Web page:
63. 63. case class Trade( refNo: String, instrument: Instrument, tradeDate: Date, valueDate: Date, principal: Money, taxes: List[Tax], ... ) def netValue: Trade => Money = //.. Given a list of trades, find the total net valuation of all trades in base currency Wednesday, 5 November 14
  64. 64. def inBaseCcy: Money => Money = //.. def valueTradesInBaseCcy(ts: List[Trade]) = { ts.foldLeft(Money(0, baseCcy)) { (acc, e) => acc + inBaseCcy(netValue(e)) } } Wednesday, 5 November 14
  65. 65. case class Transaction(id: String, value: Money) Given a list of transactions for a customer, find the highest valued transaction Wednesday, 5 November 14
  66. 66. case class Transaction(id: String, value: Money) def highestValueTxn(txns: List[Transaction]) = { txns.foldLeft(Money(0, baseCcy)) { (acc, e) => Given a list of transactions for a customer, find the highest valued transaction acc > e.value } } Wednesday, 5 November 14
  67. 67. fold on the collection def valueTradesInBaseCcy(ts: List[Trade]) = { ts.foldLeft(Money(0, baseCcy)) { (acc, e) => acc + inBaseCcy(netValue(e)) } } def highestValueTxn(txns: List[Transaction]) = { txns.foldLeft(Money(0, baseCcy)) { (acc, e) => acc > e.value } } Wednesday, 5 November 14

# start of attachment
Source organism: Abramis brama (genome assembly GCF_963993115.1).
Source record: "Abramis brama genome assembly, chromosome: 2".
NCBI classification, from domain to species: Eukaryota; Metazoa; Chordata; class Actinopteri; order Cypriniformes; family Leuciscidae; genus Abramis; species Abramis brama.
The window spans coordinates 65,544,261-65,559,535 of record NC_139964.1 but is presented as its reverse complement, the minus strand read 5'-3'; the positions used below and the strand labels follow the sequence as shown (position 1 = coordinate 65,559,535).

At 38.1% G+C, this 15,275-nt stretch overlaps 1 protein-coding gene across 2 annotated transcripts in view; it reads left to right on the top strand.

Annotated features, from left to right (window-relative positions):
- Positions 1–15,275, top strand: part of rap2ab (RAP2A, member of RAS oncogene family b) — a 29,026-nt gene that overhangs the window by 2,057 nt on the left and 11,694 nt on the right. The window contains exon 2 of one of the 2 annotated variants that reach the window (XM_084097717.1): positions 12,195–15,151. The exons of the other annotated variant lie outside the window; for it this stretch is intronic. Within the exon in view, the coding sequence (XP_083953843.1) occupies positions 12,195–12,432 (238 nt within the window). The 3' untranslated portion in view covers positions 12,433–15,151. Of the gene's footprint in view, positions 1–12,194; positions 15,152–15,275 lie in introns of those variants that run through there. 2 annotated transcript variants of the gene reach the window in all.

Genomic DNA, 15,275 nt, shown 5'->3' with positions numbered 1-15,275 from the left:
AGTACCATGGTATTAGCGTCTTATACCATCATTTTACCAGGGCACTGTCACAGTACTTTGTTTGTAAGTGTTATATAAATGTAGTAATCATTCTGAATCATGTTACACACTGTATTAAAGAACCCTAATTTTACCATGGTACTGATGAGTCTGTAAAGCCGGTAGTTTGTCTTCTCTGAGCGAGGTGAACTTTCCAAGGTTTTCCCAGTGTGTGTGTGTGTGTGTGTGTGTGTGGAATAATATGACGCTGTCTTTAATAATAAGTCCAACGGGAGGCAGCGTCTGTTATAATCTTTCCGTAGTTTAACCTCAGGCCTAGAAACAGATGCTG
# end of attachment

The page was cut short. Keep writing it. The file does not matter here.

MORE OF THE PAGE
68. 68. zero on Money associative binary operation on Money def valueTradesInBaseCcy(ts: List[Trade]) = { ts.foldLeft(Money(0, baseCcy)) { (acc, e) => acc + inBaseCcy(netValue(e)) } } def highestValueTxn(txns: List[Transaction]) = { txns.foldLeft(Money(0, baseCcy)) { (acc, e) => acc > e.value } } Wednesday, 5 November 14
  69. 69. Instead of the specific collection type (List), we can abstract over the type constructor using the more general Foldable def valueTradesInBaseCcy(ts: List[Trade]) = { ts.foldLeft(Money(0, baseCcy)) { (acc, e) => acc + inBaseCcy(netValue(e)) } } def highestValueTxn(txns: List[Transaction]) = { txns.foldLeft(Money(0, baseCcy)) { (acc, e) => acc > e.value } } Wednesday, 5 November 14
  70. 70. look ma .. Monoid for Money ! def valueTradesInBaseCcy(ts: List[Trade]) = { ts.foldLeft(Money(0, baseCcy)) { (acc, e) => acc + inBaseCcy(netValue(e)) } } def highestValueTxn(txns: List[Transaction]) = { txns.foldLeft(Money(0, baseCcy)) { (acc, e) => acc > e.value } } Wednesday, 5 November 14
  71. 71. fold the collection on a monoid Foldable abstracts over the type constructor Monoid abstracts over the operation Wednesday, 5 November 14
  72. 72. def mapReduce[F[_], A, B](as: F[A])(f: A => B) (implicit fd: Foldable[F], m: Monoid[B]) = fd.foldMap(as)(f) Wednesday, 5 November 14
  73. 73. def mapReduce[F[_], A, B](as: F[A])(f: A => B) (implicit fd: Foldable[F], m: Monoid[B]) = fd.foldMap(as)(f) def valueTradesInBaseCcy(ts: List[Trade]) = mapReduce(ts)(netValue andThen inBaseCcy) def highestValueTxn(txns: List[Transaction]) = mapReduce(txns)(_.value) Wednesday, 5 November 14